VIDEO: Attendees speak about their experiences at CUWiP

Being among 150 college women in physics, along with professionals in the field at the APS College and University Women in Physics conference at Princeton University was a powerful experience for the women attending. Hear about how several of the women attending experienced the conference in this video. (Videos by Elle Starkman and Jeanne Jackson DeVoe/PPPL Office of Communications) 

Meeting the challenges of women in STEM 

Other women said they appreciated getting advice about how to navigate their journey as scientists, including the importance of finding internships and dealing with sexist behavior. Some of that advice was: 

  • On communicating science: Frances Kraus, a physicist at PPPL, advised young women to tailor their communications to their audience. “This is basically a life skill for anyone,” she said. “It’s very important to listen and make the conversation a two-way street.. 
  • On the importance of internships and finding a mentor: Bandi Tolliver, a program manager at the U.S. Department of Energy, advised early-career women to explore internships like the U.S. Department of Energy’s Science Undergraduate Laboratory Internship (SULI), offered at PPPL and other national laboratories. It’s important that women in STEM who are just starting out find a mentor who is willing to guide them. “Not all opportunities are equal,” she said. “Find someone who’s excited to teach you.” 
  • On negotiating for a promotion or raise: Find out the mean salary in your particular field, advised Roxanne Hughes, director of the Center for Integrative Research and Learning at the National High Magnetic Field Laboratory. Gender bias is real and women may have to work harder to get ahead in their careers, she said. She added that her best approach with supervisors has been to focus on how she can benefit them. It also helps to be persistent and to find people who can advocate for you, she said. 
  • On dealing with sexist behavior by male colleagues: Kayla Hernandez of Brookhaven National Laboratory who was on the career panel, described a male colleague explaining what a screwdriver was to her when she was working with him as a technician. “You have to reflect their comments back to them,” she said. “You’ll put people in their place when you laugh.” Another panelist said women should “call them out on it,” and added that men may not be aware of their behavior if it’s not pointed out to them.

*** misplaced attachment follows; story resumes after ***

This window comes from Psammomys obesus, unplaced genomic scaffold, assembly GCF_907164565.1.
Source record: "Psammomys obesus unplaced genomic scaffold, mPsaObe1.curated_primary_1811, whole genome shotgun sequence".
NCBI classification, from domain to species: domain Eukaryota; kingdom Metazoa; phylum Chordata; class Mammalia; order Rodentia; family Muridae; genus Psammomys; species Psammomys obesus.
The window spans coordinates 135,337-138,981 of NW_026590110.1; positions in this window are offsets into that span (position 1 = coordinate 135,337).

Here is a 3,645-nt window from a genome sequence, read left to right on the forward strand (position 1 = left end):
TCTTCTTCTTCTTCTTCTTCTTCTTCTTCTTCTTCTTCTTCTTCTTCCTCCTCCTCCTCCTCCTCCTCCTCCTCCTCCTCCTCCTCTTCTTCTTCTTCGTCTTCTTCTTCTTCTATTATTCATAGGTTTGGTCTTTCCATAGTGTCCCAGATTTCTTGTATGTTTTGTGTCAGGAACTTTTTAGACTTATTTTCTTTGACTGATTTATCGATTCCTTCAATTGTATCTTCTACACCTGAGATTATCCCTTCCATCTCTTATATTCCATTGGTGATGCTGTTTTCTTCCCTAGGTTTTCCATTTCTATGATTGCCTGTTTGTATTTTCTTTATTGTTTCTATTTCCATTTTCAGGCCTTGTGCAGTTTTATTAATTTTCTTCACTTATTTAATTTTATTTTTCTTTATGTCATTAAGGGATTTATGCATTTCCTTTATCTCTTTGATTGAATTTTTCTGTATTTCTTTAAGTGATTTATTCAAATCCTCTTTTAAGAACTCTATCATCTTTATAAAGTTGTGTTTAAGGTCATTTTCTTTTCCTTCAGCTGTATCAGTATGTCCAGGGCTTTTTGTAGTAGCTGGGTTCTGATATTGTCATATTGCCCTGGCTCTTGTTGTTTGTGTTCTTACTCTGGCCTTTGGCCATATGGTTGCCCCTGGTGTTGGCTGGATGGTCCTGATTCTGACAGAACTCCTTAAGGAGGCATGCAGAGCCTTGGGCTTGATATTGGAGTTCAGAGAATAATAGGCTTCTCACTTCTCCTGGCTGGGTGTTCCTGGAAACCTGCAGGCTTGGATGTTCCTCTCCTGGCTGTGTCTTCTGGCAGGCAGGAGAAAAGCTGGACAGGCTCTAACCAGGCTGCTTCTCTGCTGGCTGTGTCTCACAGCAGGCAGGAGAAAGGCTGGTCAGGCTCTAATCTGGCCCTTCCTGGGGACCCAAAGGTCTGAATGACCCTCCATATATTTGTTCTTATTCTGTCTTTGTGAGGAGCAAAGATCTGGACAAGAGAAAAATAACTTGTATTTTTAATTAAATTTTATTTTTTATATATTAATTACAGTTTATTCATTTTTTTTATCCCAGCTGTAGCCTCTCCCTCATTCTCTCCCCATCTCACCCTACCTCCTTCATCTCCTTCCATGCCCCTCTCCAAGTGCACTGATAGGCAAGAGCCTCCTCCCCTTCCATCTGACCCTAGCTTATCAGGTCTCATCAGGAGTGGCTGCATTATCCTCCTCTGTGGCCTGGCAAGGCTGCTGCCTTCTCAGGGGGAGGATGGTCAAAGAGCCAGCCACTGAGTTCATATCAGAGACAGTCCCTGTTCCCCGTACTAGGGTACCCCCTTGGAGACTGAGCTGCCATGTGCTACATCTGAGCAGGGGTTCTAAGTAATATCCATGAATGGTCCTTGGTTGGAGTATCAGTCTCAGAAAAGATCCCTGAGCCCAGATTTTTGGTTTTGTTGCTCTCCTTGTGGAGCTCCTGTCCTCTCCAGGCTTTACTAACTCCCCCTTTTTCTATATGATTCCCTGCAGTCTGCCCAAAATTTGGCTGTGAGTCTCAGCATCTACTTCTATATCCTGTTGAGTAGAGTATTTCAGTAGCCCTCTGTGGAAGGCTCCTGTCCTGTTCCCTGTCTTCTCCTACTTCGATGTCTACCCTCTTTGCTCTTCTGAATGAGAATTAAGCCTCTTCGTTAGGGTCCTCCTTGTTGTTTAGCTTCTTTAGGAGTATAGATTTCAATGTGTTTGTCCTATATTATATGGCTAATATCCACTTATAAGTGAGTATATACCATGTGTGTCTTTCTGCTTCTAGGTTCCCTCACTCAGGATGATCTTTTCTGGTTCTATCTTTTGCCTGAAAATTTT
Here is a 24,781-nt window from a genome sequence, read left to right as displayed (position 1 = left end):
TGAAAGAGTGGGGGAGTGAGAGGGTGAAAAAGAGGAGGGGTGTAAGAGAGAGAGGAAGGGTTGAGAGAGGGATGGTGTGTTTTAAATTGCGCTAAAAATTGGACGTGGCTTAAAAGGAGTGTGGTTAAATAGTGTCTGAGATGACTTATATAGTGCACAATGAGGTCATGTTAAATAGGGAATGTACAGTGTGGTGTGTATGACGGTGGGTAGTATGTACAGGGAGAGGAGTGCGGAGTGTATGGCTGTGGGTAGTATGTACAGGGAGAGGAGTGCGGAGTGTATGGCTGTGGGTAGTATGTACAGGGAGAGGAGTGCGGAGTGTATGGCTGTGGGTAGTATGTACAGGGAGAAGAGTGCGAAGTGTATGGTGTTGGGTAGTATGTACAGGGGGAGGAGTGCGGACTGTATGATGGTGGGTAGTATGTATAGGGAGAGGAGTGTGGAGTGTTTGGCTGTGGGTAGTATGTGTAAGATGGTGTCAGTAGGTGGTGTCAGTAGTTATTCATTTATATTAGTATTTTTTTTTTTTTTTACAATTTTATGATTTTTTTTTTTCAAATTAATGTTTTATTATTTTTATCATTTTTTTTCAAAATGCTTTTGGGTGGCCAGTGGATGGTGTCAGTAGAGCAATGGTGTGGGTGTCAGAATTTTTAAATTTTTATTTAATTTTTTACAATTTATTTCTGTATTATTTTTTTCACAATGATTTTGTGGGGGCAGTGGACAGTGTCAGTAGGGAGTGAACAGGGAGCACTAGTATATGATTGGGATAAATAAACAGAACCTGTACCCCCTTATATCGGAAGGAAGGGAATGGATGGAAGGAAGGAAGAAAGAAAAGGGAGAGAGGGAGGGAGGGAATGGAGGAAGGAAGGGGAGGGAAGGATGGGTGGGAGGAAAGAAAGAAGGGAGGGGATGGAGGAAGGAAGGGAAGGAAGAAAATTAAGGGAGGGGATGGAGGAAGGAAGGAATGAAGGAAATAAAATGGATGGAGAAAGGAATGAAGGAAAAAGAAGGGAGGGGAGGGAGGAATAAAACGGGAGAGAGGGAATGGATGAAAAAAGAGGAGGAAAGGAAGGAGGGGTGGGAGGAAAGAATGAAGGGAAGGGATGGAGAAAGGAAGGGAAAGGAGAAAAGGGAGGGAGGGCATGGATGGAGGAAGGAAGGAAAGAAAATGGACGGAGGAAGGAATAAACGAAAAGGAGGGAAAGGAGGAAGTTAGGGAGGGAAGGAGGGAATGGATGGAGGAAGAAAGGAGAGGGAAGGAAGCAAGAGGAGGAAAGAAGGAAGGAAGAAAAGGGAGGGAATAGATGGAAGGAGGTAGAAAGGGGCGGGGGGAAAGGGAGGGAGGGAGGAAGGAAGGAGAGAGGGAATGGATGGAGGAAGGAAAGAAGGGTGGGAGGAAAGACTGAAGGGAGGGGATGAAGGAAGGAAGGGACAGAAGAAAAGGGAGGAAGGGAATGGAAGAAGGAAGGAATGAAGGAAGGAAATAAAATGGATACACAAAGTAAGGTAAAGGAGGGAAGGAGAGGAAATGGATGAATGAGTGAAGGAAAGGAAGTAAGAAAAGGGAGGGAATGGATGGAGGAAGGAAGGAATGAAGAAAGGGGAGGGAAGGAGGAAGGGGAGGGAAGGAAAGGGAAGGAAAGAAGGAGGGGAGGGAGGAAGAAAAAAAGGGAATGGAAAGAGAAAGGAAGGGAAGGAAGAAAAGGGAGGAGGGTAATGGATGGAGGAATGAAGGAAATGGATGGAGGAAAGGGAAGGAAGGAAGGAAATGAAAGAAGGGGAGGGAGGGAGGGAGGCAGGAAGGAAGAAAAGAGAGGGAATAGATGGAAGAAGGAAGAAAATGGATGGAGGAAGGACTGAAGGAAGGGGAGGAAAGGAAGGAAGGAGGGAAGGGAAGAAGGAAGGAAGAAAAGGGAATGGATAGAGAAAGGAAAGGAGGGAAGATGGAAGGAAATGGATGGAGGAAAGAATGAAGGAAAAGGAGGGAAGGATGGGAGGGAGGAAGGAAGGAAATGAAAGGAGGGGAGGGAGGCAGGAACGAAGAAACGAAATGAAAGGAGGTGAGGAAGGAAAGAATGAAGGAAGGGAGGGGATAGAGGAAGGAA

• On the importance of turning to mentors and networks: Tabbetha Dobbins, vice president for research and dean of the graduate school at Rowan University, said behavior doesn’t have to be illegal in order to complain about it. Women should go to a trusted advisor or mentor for advice and support if they are not comfortable complaining, she said. Dealing with such behavior, sometimes on a daily basis, makes it even more vital for women to have a network of colleagues and friends who understand and can serve as a sounding board, she said.  

Sharing common experiences 

Such advice was very helpful to young women, like Grace Chamberlain of James Madison University, who was one of several women who said there are few female physicists in their classes. “The women in the physics community can feel isolated in their  own department,” she said. “When you can connect with people going through the same experiences, it’s very comforting.” 

Amanda Yo, a sophomore from the University of Virginia, also enjoyed talking to women in her field. “A lot of my friends don’t do physics and I can’t really talk to them about what I struggle with,” she said. “It makes me unsure of whether I can do it because I don’t have that community.” Yo said it helped her to talk to graduate students who experienced the same feelings of doubt. “They gave me a lot of advice about how to be more confident if people say no,” Yo said. “I don’t get that experience normally in my classes.”